How to Get Moisture Out of the Refrigerator

Refrigerators should contain some moisture to keep food from drying out. Too much moisture, however, may cause mold or odors to develop or food to decay rapidly. A thorough cleaning is the first step in removing excess moisture, followed by some preventive measures. To prevent excess moisture, run fans to keep the humidity in your home at a reasonable level, and avoid opening and shutting the refrigerator doors frequently.

Clean your refrigerator weekly to control odors and humidity.

Step 1

Clean the refrigerator thoroughly. Remove all of the food and set it aside. Discard food that isn't fresh. Fill a bucket or the sink with warm water, 2 tbsp. liquid dish soap and 1/4 cup chlorine bleach. Wash the refrigerator, racks and bins in the solution, and then rinse and dry the surfaces. Remove the pan under the refrigerator, if your model has one, and discard any drippings. Vacuum the coils under the refrigerator with the brush attachment of your vacuum cleaner. Keeping the coils clean allows the refrigerator to operate more efficiently, removing excess moisture.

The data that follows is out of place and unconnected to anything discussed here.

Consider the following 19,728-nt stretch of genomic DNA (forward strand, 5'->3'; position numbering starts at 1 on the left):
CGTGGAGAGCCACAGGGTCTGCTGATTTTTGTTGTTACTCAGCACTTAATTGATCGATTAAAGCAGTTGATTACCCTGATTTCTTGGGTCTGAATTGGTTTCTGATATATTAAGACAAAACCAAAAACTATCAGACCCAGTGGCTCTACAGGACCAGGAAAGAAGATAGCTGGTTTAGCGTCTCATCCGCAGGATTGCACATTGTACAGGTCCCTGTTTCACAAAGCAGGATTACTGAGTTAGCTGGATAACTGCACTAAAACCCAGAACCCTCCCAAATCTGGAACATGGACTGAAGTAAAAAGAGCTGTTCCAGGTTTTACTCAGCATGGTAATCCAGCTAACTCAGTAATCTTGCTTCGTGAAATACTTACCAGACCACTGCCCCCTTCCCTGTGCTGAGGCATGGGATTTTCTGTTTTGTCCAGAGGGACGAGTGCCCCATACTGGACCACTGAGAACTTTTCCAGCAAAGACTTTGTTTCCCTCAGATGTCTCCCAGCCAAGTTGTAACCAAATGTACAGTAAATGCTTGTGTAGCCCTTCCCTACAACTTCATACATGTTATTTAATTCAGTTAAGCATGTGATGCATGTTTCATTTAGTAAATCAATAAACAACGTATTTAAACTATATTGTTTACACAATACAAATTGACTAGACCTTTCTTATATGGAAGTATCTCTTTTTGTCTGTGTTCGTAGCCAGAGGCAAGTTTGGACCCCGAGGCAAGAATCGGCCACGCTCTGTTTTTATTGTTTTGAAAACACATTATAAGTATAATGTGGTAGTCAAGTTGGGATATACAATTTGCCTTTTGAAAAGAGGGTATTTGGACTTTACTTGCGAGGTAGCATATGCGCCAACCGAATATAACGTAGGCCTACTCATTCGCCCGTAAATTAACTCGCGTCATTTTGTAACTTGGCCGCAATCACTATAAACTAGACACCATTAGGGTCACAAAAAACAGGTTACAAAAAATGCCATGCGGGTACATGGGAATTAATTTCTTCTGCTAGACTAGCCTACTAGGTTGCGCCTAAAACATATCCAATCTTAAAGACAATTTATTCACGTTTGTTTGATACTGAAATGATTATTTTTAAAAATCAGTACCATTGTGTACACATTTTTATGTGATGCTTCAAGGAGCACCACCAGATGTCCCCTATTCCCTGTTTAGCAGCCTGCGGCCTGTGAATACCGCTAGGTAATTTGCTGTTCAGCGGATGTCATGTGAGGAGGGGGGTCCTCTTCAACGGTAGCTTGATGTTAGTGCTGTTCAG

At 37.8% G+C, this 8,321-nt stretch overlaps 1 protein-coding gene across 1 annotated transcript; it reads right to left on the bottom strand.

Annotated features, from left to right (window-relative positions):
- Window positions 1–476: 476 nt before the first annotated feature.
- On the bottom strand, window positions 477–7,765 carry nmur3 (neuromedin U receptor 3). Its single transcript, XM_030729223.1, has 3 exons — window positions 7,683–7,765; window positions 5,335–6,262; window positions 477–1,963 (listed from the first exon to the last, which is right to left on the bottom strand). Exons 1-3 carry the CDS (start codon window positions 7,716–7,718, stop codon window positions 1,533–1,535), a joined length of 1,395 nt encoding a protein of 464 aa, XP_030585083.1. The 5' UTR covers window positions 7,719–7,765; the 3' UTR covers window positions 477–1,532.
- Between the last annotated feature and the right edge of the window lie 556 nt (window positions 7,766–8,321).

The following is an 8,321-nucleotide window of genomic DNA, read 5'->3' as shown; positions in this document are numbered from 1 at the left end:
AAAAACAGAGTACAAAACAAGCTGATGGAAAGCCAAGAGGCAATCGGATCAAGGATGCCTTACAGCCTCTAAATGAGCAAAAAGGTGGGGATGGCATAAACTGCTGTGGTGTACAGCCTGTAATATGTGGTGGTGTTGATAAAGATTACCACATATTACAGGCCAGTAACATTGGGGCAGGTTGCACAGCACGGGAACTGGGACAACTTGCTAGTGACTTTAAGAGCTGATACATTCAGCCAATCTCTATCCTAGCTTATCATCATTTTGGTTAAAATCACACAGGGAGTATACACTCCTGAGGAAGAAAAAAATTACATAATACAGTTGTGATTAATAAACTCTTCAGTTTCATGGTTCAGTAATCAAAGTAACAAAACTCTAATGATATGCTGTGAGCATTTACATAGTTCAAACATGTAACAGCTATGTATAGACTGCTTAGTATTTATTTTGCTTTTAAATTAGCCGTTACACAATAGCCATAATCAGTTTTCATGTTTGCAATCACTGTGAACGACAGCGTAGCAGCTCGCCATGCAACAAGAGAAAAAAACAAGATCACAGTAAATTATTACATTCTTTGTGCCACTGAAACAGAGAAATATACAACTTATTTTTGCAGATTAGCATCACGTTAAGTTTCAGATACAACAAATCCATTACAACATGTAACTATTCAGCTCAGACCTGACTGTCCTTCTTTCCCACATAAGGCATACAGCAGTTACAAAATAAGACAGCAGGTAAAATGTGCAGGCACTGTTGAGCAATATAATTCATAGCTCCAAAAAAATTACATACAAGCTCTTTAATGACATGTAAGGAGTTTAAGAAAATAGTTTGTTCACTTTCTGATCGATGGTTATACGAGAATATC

Step 2

Place a desiccant dehumidifier in the refrigerator to absorb moisture. These products contain moisture-absorbing minerals that also remove odors and ethylene gas. You can buy these products online or at appliance and hardware stores.

Step 3

Prevent moisture from building up inside the refrigerator by storing food in covered containers. Leave at least 1 inch between each container to allow air to circulate freely throughout the refrigerator. Use a refrigerator thermometer to ensure that temperatures inside the fridge stay between 34 and 40 degrees Fahrenheit.

Julie Christensen

Julie Christensen is a food writer, caterer, and mom-chef. She's the creator of, dedicated to family fun and delicious food, and released a book titled "More Than Pot Roast: Fast, Fresh Slow Cooker Recipes."